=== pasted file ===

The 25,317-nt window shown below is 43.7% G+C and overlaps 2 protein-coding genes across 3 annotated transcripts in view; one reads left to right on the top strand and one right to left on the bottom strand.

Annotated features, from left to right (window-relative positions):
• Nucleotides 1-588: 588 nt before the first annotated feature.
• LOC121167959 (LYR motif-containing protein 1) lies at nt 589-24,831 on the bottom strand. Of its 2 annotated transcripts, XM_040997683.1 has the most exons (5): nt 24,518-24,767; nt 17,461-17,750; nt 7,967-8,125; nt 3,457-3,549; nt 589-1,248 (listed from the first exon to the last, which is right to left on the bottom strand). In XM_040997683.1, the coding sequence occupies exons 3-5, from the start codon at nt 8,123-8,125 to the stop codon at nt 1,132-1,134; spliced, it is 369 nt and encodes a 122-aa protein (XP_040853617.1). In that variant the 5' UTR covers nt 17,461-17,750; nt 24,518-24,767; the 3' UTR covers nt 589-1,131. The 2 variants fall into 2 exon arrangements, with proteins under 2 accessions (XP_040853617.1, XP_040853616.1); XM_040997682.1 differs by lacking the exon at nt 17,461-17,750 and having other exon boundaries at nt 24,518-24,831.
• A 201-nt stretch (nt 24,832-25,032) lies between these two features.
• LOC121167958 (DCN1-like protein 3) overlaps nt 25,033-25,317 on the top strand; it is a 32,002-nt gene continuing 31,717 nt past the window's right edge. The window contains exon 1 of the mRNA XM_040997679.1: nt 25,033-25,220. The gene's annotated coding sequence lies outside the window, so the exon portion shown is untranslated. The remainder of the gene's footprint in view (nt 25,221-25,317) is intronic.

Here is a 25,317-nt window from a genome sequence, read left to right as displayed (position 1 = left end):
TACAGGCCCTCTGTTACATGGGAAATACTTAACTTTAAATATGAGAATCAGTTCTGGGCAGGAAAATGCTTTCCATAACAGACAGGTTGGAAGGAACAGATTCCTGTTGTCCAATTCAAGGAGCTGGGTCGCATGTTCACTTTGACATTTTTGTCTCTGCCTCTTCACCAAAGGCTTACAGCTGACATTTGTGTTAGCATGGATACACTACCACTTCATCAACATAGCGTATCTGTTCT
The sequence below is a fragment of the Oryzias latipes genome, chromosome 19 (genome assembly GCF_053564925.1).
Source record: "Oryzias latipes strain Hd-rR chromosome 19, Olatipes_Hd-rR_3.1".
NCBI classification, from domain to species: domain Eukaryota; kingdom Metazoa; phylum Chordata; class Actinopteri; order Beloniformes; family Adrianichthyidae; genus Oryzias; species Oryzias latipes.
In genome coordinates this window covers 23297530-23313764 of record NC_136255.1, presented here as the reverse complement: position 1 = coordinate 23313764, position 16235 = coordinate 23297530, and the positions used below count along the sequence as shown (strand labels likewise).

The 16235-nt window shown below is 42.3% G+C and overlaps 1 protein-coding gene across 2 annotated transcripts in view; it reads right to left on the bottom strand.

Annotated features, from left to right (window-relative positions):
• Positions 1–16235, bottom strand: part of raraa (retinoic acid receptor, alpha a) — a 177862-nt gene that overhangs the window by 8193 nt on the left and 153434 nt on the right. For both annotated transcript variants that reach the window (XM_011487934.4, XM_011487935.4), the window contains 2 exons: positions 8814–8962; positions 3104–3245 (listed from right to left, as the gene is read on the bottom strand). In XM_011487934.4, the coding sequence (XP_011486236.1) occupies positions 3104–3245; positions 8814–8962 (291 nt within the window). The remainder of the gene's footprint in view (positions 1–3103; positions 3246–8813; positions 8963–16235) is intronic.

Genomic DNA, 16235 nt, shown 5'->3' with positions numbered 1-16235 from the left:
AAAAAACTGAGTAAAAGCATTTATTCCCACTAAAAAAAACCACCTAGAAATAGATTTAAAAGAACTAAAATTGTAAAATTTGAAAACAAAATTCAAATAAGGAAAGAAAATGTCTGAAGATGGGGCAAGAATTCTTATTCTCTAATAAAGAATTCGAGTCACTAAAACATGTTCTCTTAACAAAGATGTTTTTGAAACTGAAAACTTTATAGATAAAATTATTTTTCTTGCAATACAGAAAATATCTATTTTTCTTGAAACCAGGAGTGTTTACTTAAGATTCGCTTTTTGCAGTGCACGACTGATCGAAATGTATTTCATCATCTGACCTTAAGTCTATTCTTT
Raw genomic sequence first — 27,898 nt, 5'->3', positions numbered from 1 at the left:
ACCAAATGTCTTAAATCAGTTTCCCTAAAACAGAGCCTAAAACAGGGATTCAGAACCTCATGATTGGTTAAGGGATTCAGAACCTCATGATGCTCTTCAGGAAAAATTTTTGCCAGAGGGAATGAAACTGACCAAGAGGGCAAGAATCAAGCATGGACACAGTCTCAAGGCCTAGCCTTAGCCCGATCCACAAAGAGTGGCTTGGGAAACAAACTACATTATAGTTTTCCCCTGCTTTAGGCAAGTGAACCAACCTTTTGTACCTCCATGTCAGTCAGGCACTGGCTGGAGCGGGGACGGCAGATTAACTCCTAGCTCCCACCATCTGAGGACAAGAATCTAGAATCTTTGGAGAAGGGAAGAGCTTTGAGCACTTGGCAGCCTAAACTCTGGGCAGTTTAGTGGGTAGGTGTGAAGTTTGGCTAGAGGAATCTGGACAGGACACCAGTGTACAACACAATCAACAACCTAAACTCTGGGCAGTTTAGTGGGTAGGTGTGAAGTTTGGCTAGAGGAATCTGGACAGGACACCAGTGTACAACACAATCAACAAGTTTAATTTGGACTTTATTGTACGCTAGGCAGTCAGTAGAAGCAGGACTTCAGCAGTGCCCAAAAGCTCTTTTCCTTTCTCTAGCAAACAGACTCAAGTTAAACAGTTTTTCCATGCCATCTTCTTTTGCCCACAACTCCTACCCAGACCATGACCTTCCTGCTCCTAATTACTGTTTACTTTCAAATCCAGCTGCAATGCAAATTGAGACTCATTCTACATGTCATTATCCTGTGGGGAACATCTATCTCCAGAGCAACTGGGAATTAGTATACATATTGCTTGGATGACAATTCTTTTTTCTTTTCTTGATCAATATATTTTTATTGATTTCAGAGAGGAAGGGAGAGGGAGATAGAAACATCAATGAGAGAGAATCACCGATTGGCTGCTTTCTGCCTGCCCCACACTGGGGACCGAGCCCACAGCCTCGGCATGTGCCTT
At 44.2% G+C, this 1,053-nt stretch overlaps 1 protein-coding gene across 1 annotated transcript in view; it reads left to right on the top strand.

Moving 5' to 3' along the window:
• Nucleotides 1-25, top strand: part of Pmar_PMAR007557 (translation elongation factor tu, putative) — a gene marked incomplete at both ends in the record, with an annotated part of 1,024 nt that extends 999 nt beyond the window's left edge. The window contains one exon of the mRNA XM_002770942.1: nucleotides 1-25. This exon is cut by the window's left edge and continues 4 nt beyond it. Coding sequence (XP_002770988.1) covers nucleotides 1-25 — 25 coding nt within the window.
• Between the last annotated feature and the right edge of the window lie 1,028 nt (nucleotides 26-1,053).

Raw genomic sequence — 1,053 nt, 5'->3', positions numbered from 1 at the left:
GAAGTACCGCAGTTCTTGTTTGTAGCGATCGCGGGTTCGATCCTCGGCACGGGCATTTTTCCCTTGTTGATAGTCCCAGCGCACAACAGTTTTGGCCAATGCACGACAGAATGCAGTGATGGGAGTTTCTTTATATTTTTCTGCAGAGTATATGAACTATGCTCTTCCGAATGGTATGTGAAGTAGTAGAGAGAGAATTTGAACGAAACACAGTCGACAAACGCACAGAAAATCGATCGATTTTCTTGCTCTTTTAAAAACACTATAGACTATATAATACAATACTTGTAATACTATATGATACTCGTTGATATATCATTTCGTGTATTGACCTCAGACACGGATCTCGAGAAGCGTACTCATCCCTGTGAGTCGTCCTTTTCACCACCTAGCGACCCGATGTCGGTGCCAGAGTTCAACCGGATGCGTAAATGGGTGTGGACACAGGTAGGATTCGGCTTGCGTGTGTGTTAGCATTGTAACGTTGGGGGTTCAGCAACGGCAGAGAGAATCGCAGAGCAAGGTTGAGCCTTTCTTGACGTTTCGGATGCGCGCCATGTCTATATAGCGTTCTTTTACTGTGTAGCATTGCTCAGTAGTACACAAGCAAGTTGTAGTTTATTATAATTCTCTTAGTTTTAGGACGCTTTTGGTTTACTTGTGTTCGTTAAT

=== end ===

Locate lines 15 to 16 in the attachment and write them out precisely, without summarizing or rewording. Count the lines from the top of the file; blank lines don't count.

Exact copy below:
• Positions 1–16235, bottom strand: part of raraa (retinoic acid receptor, alpha a) — a 177862-nt gene that overhangs the window by 8193 nt on the left and 153434 nt on the right. For both annotated transcript variants that reach the window (XM_011487934.4, XM_011487935.4), the window contains 2 exons: positions 8814–8962; positions 3104–3245 (listed from right to left, as the gene is read on the bottom strand). In XM_011487934.4, the coding sequence (XP_011486236.1) occupies positions 3104–3245; positions 8814–8962 (291 nt within the window). The remainder of the gene's footprint in view (positions 1–3103; positions 3246–8813; positions 8963–16235) is intronic.

Genomic DNA, 16235 nt, shown 5'->3' with positions numbered 1-16235 from the left: